Arkansas Courts

The trial of a former University of Central Arkansas chief of staff charged in the theft of tests is scheduled to start.

The trial for Jack Gillean is to begin with opening statements Monday in Van Buren County Circuit Court in Clinton after being moved there from Faulkner County because of pretrial publicity. A jury of seven men and five women plus two alternates was seated last week.

Gillean has pleaded not guilty.

Prosecutors say Gillean gave a UCA student a master key - knowing that the student would use it to steal tests from the offices of professors.

A judge has rescheduled oral arguments in a lawsuit challenging Arkansas' new lethalinjection law.

The arguments were originally scheduled to be heard Friday in Pulaski County Circuit Court, but Judge Wendell Griffen delayed the proceedings until Feb. 14.

Nine death row inmates are suing the state over an execution law that legislators enacted last year. That new law came about after the state Supreme Court struck down the previous one in 2012, saying legislators had ceded too much control over execution procedures to correction officials.

The Arkansas Supreme Court has scheduled oral arguments in Johnson & Johnson's request to overturn a verdict and $1.2 billion fine over the marketing of the antipsychotics drug Risperdal.

Oral arguments are set for Feb. 27 in Little Rock for the appeal from Johnson & Johnson and its subsidiary Janssen Pharmaceuticals, Inc.

Attorney General Dustin McDaniel successfully sued the companies, claiming they downplayed and hid risks associated with taking Risperdal.

Arkansas Supreme Court justices are to hear an appeal from a death row inmate who says he was mentally unfit when he was tried in 2002 for the murder and mutilation of a woman at a transient camp outside of Van Buren.

Rickey Dale Newman was convicted in the 2001 death of 46-year-old Marie Cholette. After a one-day trial, he was sentenced to death.

The high court is to hear oral arguments at 10 a.m. Thursday. Newman had said he wanted to be executed but changed his mind in 2005 after an execution date had been set for him and had his attorney apply for a stay.

A Washington, D.C.-based legal center is telling the Baxter County officials to remove a nativity scene from the courthouse lawn or face a lawsuit.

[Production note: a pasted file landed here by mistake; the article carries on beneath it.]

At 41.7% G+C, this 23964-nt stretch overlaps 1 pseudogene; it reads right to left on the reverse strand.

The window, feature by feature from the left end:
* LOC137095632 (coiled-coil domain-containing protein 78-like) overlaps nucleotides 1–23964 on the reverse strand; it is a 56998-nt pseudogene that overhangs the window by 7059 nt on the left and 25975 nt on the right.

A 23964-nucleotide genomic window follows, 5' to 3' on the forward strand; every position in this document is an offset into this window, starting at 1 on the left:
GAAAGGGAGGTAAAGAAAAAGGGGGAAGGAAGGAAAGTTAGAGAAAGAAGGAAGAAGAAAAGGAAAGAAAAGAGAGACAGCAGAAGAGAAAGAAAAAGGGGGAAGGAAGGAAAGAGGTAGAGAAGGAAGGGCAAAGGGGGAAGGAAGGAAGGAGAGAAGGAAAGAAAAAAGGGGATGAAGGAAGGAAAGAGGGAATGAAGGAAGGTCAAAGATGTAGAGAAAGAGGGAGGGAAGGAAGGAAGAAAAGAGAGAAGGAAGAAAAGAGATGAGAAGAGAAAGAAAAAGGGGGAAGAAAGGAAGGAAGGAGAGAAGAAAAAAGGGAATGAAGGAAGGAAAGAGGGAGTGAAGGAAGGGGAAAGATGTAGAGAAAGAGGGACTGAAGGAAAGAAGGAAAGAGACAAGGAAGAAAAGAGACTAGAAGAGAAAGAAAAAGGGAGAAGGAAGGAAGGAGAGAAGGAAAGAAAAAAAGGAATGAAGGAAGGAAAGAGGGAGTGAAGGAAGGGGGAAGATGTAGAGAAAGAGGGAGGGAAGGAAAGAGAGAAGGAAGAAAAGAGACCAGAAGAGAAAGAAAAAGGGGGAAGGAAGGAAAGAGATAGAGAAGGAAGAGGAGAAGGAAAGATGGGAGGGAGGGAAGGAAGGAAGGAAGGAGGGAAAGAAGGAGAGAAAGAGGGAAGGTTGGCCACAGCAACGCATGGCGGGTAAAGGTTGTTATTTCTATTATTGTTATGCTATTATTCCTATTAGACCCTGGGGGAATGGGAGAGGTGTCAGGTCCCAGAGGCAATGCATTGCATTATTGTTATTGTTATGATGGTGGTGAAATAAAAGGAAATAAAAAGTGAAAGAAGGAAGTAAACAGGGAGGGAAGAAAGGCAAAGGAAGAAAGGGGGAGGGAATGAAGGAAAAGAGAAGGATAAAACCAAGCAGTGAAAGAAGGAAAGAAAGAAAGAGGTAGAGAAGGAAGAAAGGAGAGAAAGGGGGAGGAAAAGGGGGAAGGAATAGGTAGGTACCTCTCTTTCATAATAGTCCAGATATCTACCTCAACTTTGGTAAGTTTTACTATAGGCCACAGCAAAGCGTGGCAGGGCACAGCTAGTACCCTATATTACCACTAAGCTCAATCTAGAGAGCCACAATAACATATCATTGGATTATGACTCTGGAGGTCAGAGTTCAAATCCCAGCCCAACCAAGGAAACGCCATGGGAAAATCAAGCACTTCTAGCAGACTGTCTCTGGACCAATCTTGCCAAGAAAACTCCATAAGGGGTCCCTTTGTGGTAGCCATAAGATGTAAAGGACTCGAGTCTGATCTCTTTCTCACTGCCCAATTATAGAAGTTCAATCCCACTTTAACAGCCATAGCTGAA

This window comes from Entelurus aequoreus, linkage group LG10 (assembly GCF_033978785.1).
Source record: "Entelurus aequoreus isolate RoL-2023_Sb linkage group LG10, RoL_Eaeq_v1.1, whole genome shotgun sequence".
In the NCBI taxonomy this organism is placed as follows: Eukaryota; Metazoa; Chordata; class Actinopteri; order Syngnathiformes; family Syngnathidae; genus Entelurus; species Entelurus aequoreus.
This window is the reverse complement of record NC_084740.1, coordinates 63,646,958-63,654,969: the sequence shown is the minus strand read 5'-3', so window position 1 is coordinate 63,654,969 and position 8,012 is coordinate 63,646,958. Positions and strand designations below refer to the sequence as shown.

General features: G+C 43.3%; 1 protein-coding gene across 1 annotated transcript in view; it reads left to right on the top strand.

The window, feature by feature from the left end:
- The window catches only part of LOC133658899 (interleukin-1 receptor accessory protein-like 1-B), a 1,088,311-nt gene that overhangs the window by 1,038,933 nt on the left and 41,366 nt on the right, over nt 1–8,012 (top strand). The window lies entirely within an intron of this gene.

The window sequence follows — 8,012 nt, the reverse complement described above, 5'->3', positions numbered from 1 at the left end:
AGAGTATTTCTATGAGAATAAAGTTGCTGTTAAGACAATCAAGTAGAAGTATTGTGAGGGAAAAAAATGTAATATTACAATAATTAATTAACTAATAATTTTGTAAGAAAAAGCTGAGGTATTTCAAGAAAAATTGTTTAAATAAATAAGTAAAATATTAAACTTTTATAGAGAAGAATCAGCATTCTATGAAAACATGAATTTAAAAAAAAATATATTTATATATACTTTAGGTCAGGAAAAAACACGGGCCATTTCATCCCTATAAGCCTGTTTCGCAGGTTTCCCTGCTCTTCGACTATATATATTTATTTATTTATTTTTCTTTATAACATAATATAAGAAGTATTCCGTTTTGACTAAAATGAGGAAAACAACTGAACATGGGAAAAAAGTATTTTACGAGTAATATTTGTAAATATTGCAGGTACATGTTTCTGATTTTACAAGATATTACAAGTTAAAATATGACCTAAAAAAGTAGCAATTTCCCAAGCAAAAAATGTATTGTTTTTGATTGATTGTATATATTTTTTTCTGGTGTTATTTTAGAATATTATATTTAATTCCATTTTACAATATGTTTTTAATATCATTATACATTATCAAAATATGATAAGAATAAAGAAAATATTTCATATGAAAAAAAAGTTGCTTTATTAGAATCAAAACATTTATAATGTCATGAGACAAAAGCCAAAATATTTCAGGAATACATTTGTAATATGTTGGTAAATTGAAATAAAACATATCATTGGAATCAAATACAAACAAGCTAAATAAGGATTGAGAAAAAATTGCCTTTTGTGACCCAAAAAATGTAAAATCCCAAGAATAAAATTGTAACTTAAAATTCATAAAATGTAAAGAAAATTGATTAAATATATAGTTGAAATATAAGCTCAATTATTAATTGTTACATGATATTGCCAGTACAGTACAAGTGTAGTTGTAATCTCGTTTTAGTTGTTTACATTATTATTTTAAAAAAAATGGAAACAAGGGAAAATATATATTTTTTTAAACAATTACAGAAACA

A letter from Appignani Humanist Legal Center attorney Monica Miller says the display is "a monument to Christianity" and an unconstitutional government endorsement of religion.

The letter to County Judge Mickey Pendergrass, Mountain Home Mayor David Osmon and Mountain Home attorney Rick Spencer - who donated the display to the county - says a county resident contacted the center about the display.

A hearing is scheduled in February regarding a properties associated with convicted evangelist Tony Alamo.

The Texarkana Gazette reported Thursday that U.S. Magistrate Barry Bryant set the hearing to consider claims by Alamo followers that they - not Alamo - own the properties that include houses in Fouke and Texarkana and a gym in Fouke.

Bryant has already ordered the auction of six properties to partially satisfy a $30 million judgment Alamo owes two men who a jury found were abused when they were children in Alamo's ministry.

Gov. Mike Beebe has announced his intent to grant seven pardons.

Beebe's office said Tuesday that each of the seven have completed all jail time, fulfilled all parole-and-probationary requirements and paid all fines related to their sentences. 

The Arkansas Supreme Court says it won't set aside the conviction and life term given to a Randolph County man in the 1998 slayings of a family of four from Dalton.

Billy Dale Green said a judge should have stopped his 2012 trial at least four times, but justices said Thursday any errors were cured by instructions given to the jury.

Members of Green's family testified Green left his house one night in 1998 saying he had to "clean up a mess" created by his son, Chad Green.

Pulaski County Sheriff's Office

The Pulaski County jail has become critically overcrowded, Sheriff Doc Holladay said Monday, which could result in it only being able to house the most dangerous offenders.

It comes as Arkansas has made changes to the parole system, stiffening rules for when people must be detained for violating parole.  That has greatly increased the number of violators being detained at county jails, waiting for space to become available in state prisons.

Adjoa A. Aiyetoro
Malcolm Glover / KUAR

Efforts are underway to examine the criminal justice system in Arkansas and eventually come up with recommendations to improve state prisons.

UALR Bowen Law School professor Adjoa Aiyetoro is overseeing the project. She’s been working with elected officials and community leaders for nearly a year on research concerning racial disparities in sentencing and treatment at Arkansas courts and prisons.

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